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See detailA novel family 8 xylanase, functional and physicochemical characterization
Collins, T.; Meuwis, Marie-Alice ULg; Stals, I. et al

in Journal of Biological Chemistry (2002), 277(38), 35133-35139

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See detailCrystallization and preliminary X-ray analysis of a xylanase from the psychrophile Pseudoalteromonas haloplanktis
Van Petegem, F.; Collins, T.; Meuwis, Marie-Alice ULg et al

in Acta Crystallographica Section D-Biological Crystallography (2002), 58(Part 9), 1494-1496

The 46 kDa xylanase from the Antarctic microorganism Pseudoalteromonas haloplanktis is an enzyme that efficiently catalyzes reactions at low temperatures. Here, the crystallization of both the native ... [more ▼]

The 46 kDa xylanase from the Antarctic microorganism Pseudoalteromonas haloplanktis is an enzyme that efficiently catalyzes reactions at low temperatures. Here, the crystallization of both the native protein and the SeMet-substituted enzyme and data collection from both crystals using synchrotron radiation are described. The native data showed that the crystals diffract to 1.3 Angstrom resolution and belong to space group P2(1)2(1)2(1), with unit-cell parameters a = 50.87, b = 90.51, c = 97.23 Angstrom. SAD data collected at the peak of the selenium absorption edge proved to be sufficient to determine the heavy-atom configuration and to obtain electron density of good quality. [less ▲]

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See detailMolecular basis of cold adaptation
D'Amico, Salvino ULg; Claverie, P.; Collins, T. et al

in Philosophical Transactions of the Royal Society of London Series B-Biological Sciences (2002), 357(1423), 917-924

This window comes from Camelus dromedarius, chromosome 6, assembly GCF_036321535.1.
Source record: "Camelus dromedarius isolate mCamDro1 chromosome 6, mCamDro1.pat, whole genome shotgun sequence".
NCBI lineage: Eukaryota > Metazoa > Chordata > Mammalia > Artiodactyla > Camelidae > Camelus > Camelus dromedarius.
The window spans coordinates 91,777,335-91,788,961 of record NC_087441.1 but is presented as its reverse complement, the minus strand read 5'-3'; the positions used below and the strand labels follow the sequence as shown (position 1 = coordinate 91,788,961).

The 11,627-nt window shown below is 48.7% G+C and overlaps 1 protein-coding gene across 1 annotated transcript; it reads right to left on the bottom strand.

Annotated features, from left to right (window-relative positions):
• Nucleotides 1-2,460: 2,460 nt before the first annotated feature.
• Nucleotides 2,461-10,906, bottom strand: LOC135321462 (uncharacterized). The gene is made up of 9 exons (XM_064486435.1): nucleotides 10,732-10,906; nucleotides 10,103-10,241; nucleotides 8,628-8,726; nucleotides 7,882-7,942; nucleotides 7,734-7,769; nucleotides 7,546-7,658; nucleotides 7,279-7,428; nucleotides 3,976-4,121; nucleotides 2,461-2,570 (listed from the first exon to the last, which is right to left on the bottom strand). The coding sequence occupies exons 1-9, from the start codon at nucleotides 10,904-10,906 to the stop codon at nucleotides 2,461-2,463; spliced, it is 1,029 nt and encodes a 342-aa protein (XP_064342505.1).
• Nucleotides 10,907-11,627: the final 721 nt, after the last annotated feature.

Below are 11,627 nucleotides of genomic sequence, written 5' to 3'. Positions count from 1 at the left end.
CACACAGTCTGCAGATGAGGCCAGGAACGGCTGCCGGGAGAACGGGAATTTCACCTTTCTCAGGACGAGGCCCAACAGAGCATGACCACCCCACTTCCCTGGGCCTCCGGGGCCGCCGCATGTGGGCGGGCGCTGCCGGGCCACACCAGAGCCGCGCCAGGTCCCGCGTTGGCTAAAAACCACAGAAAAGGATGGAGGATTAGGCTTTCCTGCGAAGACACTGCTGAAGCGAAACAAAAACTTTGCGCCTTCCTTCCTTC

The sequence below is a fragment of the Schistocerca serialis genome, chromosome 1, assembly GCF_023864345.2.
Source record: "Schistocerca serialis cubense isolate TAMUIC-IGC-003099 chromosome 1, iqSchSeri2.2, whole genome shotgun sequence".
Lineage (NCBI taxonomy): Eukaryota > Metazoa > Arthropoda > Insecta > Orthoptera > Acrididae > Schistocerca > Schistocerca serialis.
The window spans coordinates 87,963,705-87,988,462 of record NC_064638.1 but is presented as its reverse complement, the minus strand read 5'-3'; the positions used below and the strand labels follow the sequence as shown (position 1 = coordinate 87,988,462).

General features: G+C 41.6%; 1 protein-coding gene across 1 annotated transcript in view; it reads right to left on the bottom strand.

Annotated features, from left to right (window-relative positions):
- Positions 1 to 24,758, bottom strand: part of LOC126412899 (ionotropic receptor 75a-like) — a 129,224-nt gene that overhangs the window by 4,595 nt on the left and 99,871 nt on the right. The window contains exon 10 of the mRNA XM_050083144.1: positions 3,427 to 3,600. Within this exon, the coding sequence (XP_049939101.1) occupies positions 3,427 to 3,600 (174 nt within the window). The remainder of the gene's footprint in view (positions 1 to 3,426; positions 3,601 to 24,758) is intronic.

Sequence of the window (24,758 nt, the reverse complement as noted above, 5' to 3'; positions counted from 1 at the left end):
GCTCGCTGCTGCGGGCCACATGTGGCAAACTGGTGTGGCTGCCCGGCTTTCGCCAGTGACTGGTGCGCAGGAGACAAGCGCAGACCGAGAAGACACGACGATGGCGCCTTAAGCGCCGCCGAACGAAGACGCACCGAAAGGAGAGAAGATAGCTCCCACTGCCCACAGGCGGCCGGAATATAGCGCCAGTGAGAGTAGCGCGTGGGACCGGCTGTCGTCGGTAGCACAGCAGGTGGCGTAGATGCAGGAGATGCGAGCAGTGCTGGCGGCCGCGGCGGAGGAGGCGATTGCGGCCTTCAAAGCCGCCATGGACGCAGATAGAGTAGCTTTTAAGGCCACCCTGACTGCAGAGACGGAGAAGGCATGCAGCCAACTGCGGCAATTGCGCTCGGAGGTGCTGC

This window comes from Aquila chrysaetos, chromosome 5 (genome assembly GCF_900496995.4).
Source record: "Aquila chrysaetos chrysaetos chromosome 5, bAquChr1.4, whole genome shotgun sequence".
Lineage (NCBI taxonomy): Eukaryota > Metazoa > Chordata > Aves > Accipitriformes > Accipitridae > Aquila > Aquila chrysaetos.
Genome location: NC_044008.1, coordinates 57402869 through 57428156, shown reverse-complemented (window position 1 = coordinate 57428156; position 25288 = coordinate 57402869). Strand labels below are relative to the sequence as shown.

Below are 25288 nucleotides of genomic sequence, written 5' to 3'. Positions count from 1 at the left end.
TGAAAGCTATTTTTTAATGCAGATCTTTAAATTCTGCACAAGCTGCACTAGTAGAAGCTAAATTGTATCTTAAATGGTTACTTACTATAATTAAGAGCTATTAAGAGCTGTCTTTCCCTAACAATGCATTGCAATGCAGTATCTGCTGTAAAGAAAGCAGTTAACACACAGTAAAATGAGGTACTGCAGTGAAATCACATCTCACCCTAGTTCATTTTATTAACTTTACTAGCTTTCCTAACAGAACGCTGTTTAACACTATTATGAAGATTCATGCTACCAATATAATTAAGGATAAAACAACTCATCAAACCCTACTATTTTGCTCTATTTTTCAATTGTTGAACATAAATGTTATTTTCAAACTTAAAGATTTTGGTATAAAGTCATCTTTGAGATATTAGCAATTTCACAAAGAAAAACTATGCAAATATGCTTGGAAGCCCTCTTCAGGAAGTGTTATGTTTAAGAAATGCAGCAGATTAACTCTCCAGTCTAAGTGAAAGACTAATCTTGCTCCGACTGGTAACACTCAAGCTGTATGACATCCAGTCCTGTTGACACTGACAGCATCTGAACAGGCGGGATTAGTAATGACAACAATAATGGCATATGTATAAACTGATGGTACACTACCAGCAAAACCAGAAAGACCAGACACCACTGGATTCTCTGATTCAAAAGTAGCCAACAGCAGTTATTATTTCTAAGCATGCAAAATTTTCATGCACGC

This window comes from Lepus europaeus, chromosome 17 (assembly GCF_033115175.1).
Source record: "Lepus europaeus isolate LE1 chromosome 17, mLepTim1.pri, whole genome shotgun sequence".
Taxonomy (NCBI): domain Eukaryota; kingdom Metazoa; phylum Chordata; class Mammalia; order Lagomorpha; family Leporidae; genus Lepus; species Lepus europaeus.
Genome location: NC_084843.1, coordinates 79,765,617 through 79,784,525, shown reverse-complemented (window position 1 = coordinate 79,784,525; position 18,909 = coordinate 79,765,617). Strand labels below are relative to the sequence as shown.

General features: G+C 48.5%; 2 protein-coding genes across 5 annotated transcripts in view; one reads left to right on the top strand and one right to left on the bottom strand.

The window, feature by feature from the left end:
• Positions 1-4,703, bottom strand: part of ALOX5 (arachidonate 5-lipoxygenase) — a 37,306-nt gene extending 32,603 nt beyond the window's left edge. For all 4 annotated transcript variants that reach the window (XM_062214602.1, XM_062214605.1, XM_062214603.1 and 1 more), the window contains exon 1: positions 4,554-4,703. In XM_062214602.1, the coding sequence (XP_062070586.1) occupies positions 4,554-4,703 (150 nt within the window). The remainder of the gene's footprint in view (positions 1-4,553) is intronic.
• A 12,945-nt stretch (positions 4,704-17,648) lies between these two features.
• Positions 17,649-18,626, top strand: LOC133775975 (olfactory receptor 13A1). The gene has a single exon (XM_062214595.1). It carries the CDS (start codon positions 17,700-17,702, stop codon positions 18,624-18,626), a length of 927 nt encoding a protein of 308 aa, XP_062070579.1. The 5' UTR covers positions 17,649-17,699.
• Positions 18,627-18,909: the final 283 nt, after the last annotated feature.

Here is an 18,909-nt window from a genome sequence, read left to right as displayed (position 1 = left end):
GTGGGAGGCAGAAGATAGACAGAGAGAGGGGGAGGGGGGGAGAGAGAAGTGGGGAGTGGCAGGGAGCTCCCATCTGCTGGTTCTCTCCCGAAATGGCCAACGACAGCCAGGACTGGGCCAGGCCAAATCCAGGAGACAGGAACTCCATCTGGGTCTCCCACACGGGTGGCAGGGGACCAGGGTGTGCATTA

Cold-adapted, or psychrophilic, organisms are able to thrive at low temperatures in permanently cold environments, which in fact characterize the greatest proportion of our planet. Psychrophiles include ... [more ▼]

Cold-adapted, or psychrophilic, organisms are able to thrive at low temperatures in permanently cold environments, which in fact characterize the greatest proportion of our planet. Psychrophiles include both prokaryotic and eukaryotic organisms and thus represent a significant proportion of the living world. These organisms produce cold-evolved enzymes that are partially able to cope with the reduction in chemical reaction rates induced by low temperatures. As a rule, cold-active enzymes display a high catalytic efficiency, associated however, with a low thermal stability. In most cases, the adaptation to cold is achieved through a reduction in the activation energy that possibly originates from an increased flexibility of either a selected area or of the overall protein structure. This enhanced plasticity seems in turn to be induced by the weak thermal stability of psychrophilic enzymes. The adaptation strategies are beginning to be understood thanks to recent advances in the elucidation of the molecular characteristics of cold-adapted enzymes derived from X-ray crystallography, protein engineering and biophysical methods. Psychrophilic organisms and their enzymes have, in recent years, increasingly attracted the attention of the scientific community due to their peculiar properties that render them particularly useful in investigating the possible relationship existing between stability, flexibility and specific activity and as valuable tools for biotechnological purposes. [less ▲]

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See detailLife in the cold: psychrophilic enzymes
Collins, T.; Claverie, P.; D'Amico, Salvino ULg et al

in Recent Res. Devl. Proteins vol. 1 (2002)

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See detailDid Psychrophilic Enzymes Really Win the Challenge?